Senolytic compounds target anti-apoptotic pathways. This causes senescent cells to self-destruct and be eliminated from the body.
Senolytics are able to specifically target these cells and activate their suicide switch so that they proceed to die a normal death.23 In this way, toxic cells are removed from the body without harming highly functioning cells.
Quercetin: A Plant-Based Senolytic
Quercetin, a compound found in many fruits and vegetables, has long been recognized for its health benefits.25-30 It is an anti-inflammatory agent that has been shown to protect cells and tissues from injury.26-30
In lab studies, quercetin has been demonstrated to improve markers of aging and extend lifespan.31-36 Human studies have shown quercetin reduces or prevents age-related disease and dysfunction.37,38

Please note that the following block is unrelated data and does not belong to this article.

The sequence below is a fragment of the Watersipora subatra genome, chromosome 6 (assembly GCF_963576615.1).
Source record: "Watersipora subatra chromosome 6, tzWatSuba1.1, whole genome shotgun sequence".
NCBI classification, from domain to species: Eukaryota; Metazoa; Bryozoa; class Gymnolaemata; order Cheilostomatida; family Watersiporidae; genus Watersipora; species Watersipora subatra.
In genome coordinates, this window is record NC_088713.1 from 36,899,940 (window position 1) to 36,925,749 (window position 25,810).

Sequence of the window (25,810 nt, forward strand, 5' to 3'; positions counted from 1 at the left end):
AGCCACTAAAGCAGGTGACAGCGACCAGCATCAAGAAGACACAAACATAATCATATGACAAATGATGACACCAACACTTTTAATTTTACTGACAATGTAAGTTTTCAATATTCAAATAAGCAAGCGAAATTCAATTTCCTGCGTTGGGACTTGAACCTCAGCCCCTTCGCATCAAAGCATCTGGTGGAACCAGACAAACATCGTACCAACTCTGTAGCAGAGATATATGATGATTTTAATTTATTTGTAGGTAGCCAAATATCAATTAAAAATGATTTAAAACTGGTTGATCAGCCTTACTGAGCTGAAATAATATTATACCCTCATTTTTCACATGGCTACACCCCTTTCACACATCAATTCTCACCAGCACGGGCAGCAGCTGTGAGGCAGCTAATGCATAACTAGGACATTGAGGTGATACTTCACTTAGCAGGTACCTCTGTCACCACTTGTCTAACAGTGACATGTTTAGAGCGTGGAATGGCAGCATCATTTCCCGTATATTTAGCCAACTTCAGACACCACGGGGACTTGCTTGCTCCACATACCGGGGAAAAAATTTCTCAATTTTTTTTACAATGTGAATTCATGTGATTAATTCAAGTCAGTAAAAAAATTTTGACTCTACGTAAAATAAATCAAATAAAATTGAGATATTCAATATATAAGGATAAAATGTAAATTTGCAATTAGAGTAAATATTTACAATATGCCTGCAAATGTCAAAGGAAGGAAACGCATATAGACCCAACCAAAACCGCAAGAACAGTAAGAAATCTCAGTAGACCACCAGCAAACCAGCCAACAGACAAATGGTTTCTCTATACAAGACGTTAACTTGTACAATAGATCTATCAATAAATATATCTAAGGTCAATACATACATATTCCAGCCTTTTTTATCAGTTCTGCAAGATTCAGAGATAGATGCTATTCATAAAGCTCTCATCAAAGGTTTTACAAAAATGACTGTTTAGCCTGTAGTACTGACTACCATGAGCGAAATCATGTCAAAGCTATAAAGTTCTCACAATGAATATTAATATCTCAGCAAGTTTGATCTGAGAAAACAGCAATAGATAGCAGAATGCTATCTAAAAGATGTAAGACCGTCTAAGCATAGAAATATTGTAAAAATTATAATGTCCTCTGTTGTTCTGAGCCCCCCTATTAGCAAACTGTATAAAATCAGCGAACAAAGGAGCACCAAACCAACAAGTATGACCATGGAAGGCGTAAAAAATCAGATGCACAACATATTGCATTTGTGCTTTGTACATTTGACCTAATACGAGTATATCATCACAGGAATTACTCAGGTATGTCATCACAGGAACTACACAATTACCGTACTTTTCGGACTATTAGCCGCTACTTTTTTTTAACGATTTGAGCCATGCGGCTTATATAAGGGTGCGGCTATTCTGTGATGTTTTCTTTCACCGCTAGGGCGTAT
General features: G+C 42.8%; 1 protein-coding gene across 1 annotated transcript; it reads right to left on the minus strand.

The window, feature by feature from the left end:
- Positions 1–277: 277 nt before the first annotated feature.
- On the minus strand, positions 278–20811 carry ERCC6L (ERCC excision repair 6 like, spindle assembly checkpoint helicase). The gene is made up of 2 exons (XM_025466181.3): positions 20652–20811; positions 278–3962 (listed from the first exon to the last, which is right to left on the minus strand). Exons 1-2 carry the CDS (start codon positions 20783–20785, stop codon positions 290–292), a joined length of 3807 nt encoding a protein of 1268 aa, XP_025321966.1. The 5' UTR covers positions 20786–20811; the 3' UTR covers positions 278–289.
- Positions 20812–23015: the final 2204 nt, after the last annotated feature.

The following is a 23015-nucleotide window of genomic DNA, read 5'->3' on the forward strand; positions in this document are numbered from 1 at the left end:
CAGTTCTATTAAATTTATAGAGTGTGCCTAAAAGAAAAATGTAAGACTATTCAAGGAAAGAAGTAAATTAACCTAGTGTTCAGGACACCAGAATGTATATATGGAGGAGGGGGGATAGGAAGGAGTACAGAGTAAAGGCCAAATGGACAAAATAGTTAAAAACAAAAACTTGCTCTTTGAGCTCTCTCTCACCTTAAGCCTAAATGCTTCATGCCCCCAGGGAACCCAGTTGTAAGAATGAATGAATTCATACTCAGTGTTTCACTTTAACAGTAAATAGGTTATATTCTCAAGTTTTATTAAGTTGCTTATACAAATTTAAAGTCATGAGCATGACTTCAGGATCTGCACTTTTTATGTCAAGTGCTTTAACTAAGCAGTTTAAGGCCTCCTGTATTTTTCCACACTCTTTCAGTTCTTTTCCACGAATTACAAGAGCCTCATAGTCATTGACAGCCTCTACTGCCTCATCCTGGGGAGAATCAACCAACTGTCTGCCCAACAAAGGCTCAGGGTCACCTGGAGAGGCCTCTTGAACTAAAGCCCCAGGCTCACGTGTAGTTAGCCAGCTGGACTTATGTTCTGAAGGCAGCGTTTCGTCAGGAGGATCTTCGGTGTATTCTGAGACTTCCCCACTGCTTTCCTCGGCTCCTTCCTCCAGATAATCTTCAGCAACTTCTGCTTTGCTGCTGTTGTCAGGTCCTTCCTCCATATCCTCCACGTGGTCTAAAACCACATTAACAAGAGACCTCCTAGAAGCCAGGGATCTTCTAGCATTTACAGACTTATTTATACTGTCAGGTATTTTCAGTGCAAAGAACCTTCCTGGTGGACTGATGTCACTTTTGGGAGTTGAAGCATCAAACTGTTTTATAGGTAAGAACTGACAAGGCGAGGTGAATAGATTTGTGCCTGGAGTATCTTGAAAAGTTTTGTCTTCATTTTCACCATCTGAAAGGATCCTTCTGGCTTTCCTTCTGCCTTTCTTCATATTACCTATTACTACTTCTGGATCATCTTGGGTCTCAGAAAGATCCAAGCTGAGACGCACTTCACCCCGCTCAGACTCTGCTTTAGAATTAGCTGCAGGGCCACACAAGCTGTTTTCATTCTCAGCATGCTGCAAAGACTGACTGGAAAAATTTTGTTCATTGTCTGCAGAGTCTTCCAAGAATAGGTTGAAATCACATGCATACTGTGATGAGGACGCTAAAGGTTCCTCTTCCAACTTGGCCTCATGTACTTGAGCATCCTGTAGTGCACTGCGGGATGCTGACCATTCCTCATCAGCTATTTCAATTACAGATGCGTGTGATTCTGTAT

In addition to these general health and longevity promoting benefits, the medical literature supporting quercetin as a senolytic has been growing over the last decade.4,8,23,36,39-41
Quercetin, when combined with other compounds, can clear senescent cells from tissues. When applied directly, quercetin may enable a rejuvenating effect in healthy cells.4,36,39
Enhancing Quercetin’s Effects
A challenge in fully benefiting from quercetin is that it can have low oral bioavailability.42
To improve quercetin’s absorbability so that the body can obtain higher benefits at lower doses, researchers integrated quercetin into a phytosome.
Phytosomes combine a natural compound (like quercetin) with a plant-based phospholipid carrier.43 This enables much more quercetin to enter the bloodstream to exert its beneficial effects throughout the body.